Politics

My Hulking Happiness – Bryan Corum

On paper and in theory, we are a republic. In practice we are a privileged democracy in which the majority is tallied from a select group of enfranchised elitists and conformists. A republic is established to protect the rights of the minority from the will of the majority. But today, not only is the minority unprotected, the promise of equal opportunity for the minority has become a barely whispered hint of “Maybe; if you’re really, really very lucky.” Our judicial system is complicit. And because the will of the majority is the will of a select group of enfranchised elitists, (which is not the will of an actual majority), and because of the complex entanglement of today’s bureaucracy, in practice our democracy is not an actual democracy, of any type. So, if in practice we are no longer a republic and we have become a perversion of a democracy, what exactly are we? I see our democratic tendencies and I say a perversion of democracy, because I believe that as long as there have been power struggles, (i.e. politics), there has been an uninformed mass of conformist followers who give physical weight to the will of a majority thus allowing for a measurable claim of majority; but the difference between then and now (I believe) is the ever-lessening equality of opportunity created in large part by the ever-widening wealth and power gap. Yet the sheep still flock. So, even if we can continue to maintain a friable connection with democracy, we appear to be drifting further and further from any kind of Constitutional Republic. Our judicial system is complicit; (it is worth repeating). So, what are we?

Some say we have become a plutocracy. Some say we have always been a plutocracy. And I suppose a plutocracy and a privileged democracy share many of the same characteristics. So the privileged plutocrats would like to continue to claim democracy, but if they were forced to admit to any type of oligarchy, they would declare it an aristocracy. With the generations piling on though, any self-proclaimed aristocrat, (especially one involved in any form of politics), has very likely become a distant echo of whatever excellence may have contributed to the good fortune handed down. I would like to believe that we are not so far down this path that we are forever lost. I am not quite ready to label us as miscreant. Despite the plutocrats and our current day-to-day practicalities of plutocracy, we still have the structure of a republic and the underpinnings of a democracy, so if (first and foremost) our judicial system would come out of its coma, shed its skin of partisan hues, and properly interpret our Constitution, perhaps we can begin to halt this hideous transformation that has us hulking and rooted, and perhaps we can blaze a new trail that will allow us to continue our pursuit of the Founding Fathers vision.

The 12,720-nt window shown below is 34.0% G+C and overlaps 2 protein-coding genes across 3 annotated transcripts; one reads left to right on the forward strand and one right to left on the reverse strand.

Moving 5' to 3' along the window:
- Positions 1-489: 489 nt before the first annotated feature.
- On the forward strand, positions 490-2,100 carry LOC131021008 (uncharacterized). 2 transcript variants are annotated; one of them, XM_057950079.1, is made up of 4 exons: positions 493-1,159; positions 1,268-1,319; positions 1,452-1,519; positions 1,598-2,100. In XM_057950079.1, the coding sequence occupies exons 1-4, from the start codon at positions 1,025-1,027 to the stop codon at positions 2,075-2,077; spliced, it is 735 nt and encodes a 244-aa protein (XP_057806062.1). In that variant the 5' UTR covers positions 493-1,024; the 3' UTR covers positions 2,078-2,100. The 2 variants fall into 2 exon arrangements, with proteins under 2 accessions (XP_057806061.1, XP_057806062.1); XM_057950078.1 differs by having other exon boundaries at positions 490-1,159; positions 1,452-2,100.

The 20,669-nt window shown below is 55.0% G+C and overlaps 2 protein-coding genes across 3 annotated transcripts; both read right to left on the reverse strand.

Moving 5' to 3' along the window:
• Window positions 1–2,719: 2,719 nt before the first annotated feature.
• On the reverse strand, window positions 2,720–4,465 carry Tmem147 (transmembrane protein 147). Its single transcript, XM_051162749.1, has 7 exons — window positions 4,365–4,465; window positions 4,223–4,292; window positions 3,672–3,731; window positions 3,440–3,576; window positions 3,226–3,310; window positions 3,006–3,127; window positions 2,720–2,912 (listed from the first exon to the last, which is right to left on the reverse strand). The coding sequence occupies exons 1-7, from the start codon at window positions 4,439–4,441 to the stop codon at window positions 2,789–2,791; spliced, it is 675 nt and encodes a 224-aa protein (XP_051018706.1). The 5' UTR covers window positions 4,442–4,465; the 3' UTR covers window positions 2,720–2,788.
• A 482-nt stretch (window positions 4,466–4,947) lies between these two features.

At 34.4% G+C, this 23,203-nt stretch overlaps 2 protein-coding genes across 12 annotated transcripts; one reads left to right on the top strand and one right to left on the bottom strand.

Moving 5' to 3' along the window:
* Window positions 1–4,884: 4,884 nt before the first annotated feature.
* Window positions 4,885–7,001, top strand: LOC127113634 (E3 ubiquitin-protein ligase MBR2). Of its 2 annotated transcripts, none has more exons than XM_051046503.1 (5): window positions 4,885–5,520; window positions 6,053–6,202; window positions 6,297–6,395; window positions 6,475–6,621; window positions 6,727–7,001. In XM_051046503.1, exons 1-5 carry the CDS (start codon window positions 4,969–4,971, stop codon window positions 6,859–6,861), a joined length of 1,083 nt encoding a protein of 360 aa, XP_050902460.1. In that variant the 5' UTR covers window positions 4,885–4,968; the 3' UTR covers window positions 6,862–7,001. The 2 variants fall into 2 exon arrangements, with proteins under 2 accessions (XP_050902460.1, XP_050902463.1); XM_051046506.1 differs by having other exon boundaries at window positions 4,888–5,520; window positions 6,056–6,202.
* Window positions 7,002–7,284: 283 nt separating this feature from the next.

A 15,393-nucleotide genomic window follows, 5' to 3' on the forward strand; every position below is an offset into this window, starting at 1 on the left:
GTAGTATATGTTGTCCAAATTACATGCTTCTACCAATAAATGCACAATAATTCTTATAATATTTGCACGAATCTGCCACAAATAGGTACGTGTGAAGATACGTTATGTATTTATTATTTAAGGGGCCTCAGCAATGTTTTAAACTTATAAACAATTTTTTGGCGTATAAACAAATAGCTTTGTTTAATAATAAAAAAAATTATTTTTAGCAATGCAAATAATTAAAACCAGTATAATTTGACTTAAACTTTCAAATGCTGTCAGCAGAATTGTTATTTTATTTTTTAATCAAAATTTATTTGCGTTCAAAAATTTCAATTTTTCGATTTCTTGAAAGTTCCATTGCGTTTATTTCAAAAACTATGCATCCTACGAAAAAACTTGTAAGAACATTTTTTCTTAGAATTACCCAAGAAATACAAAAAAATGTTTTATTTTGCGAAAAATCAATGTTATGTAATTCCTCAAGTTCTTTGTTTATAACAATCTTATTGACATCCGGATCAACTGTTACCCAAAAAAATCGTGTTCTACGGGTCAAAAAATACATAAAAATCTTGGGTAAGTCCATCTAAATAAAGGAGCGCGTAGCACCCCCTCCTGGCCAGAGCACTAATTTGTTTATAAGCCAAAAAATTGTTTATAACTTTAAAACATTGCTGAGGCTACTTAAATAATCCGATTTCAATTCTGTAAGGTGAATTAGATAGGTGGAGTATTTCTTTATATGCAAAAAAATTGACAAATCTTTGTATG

So I guess that’s what we are. A seemingly indelible hulk, unmoving, unthinking and at risk of crumbling into a handful of footnotes in some far-flung future’s historical compendium. Today, in this moment, we are a Hulkocracy.

A hulk is defined as “a bulky or unwieldy person, object, or mass.” What better definition for our individual politicians, and our partisan cliques, and the complexities of our bureaucratic entanglement. Though we are what we are, depending upon one’s perspective, we call it by different names. A plutocrat (self-recognized or not) lives in the past and calls it a democracy. A conservative votes for a democracy. A liberal hopes for a democratic republic. A progressive sees a plutocracy. And today it is this insistent, entrenched segmentation that has created our massive, immobile unwieldiness. We need to move from our respective fortifications and reach out to each other to better understand the fear, anger, sadness and (sometimes) joy that has us so divided.

As previously said, our judicial system is complicit. Until we recognize the minority as those who do not have a voice, (hence, those who do not have a say), and until we recognize the necessity of nonpartisan Constitutional judicial intervention to protect all individual rights, and until we acknowledge a wealth and power gap that is forcing a (soon-to-be-if-not-already) majority of citizens into this minority (socially / financially disenfranchised) status, we will remain a Hulkocracy.

According to bankrate.com, if income were suddenly lost, more than 50% of Americans would be unable to financially maintain for more than three months, and more than half of those could not make it for even a single month. The majority of us are already financially disenfranchised. And this is very much a silent majority, because once I recognize my financial disenfranchisement, my fragile state makes it very difficult for me to speak out on anything that could endanger what little security I do have. So, to avoid and/or mitigate social disenfranchisement as well, I must conform. I must become a follower. I must become a sheep. The minority has become the majority, yet as a member of that majority-minority I am not a part of the privileged majority beyond being able to, (with someone’s permission), barely hang on to my conformist-follower status.

Again, the actual majority is the de facto minority and the de facto majority is the select group of enfranchised elitists who (erroneously) believe they represent democracy. And I suppose there is some truth to the claim that it has been this way since our Founding; but somehow, today, we are still in a position to overturn this de facto reality by interpreting and applying the de jure potential of our Constitution as (I believe) it was meant to be employed. But until we do, the nagging question, “When will it be too late?” will continue to nag.


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